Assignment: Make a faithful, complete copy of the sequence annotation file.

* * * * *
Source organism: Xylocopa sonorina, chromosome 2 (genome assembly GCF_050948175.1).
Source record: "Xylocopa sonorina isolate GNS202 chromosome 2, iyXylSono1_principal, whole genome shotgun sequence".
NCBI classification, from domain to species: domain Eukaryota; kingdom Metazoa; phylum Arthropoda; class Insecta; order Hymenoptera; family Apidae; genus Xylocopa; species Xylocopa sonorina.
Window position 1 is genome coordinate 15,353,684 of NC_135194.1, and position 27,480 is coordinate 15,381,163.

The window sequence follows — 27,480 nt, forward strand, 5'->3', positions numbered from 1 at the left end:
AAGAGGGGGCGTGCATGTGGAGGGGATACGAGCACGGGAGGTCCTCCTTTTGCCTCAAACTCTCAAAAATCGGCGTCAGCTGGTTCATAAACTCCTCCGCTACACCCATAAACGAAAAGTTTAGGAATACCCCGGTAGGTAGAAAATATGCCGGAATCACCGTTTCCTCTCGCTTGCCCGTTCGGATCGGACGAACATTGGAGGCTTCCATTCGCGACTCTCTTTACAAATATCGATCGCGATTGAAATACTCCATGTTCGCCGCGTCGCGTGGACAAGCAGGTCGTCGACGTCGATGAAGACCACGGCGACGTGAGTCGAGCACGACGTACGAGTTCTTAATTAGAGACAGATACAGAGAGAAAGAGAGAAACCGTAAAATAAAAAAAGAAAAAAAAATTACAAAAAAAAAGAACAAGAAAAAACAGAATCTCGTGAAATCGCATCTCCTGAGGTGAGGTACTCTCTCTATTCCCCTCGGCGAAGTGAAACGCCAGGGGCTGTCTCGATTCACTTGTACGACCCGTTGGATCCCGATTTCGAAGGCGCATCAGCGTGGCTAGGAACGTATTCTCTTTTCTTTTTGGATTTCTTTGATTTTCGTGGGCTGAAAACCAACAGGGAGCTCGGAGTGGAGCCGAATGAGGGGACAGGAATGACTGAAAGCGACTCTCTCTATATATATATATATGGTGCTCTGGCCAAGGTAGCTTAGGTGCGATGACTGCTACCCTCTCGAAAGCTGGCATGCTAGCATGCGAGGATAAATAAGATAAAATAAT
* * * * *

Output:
Source organism: Xylocopa sonorina, chromosome 2 (genome assembly GCF_050948175.1).
Source record: "Xylocopa sonorina isolate GNS202 chromosome 2, iyXylSono1_principal, whole genome shotgun sequence".
NCBI classification, from domain to species: domain Eukaryota; kingdom Metazoa; phylum Arthropoda; class Insecta; order Hymenoptera; family Apidae; genus Xylocopa; species Xylocopa sonorina.
Window position 1 is genome coordinate 15,353,684 of NC_135194.1, and position 27,480 is coordinate 15,381,163.

The window sequence follows — 27,480 nt, forward strand, 5'->3', positions numbered from 1 at the left end:
AAGAGGGGGCGTGCATGTGGAGGGGATACGAGCACGGGAGGTCCTCCTTTTGCCTCAAACTCTCAAAAATCGGCGTCAGCTGGTTCATAAACTCCTCCGCTACACCCATAAACGAAAAGTTTAGGAATACCCCGGTAGGTAGAAAATATGCCGGAATCACCGTTTCCTCTCGCTTGCCCGTTCGGATCGGACGAACATTGGAGGCTTCCATTCGCGACTCTCTTTACAAATATCGATCGCGATTGAAATACTCCATGTTCGCCGCGTCGCGTGGACAAGCAGGTCGTCGACGTCGATGAAGACCACGGCGACGTGAGTCGAGCACGACGTACGAGTTCTTAATTAGAGACAGATACAGAGAGAAAGAGAGAAACCGTAAAATAAAAAAAGAAAAAAAAATTACAAAAAAAAAGAACAAGAAAAAACAGAATCTCGTGAAATCGCATCTCCTGAGGTGAGGTACTCTCTCTATTCCCCTCGGCGAAGTGAAACGCCAGGGGCTGTCTCGATTCACTTGTACGACCCGTTGGATCCCGATTTCGAAGGCGCATCAGCGTGGCTAGGAACGTATTCTCTTTTCTTTTTGGATTTCTTTGATTTTCGTGGGCTGAAAACCAACAGGGAGCTCGGAGTGGAGCCGAATGAGGGGACAGGAATGACTGAAAGCGACTCTCTCTATATATATATATATGGTGCTCTGGCCAAGGTAGCTTAGGTGCGATGACTGCTACCCTCTCGAAAGCTGGCATGCTAGCATGCGAGGATAAATAAGATAAAATAAT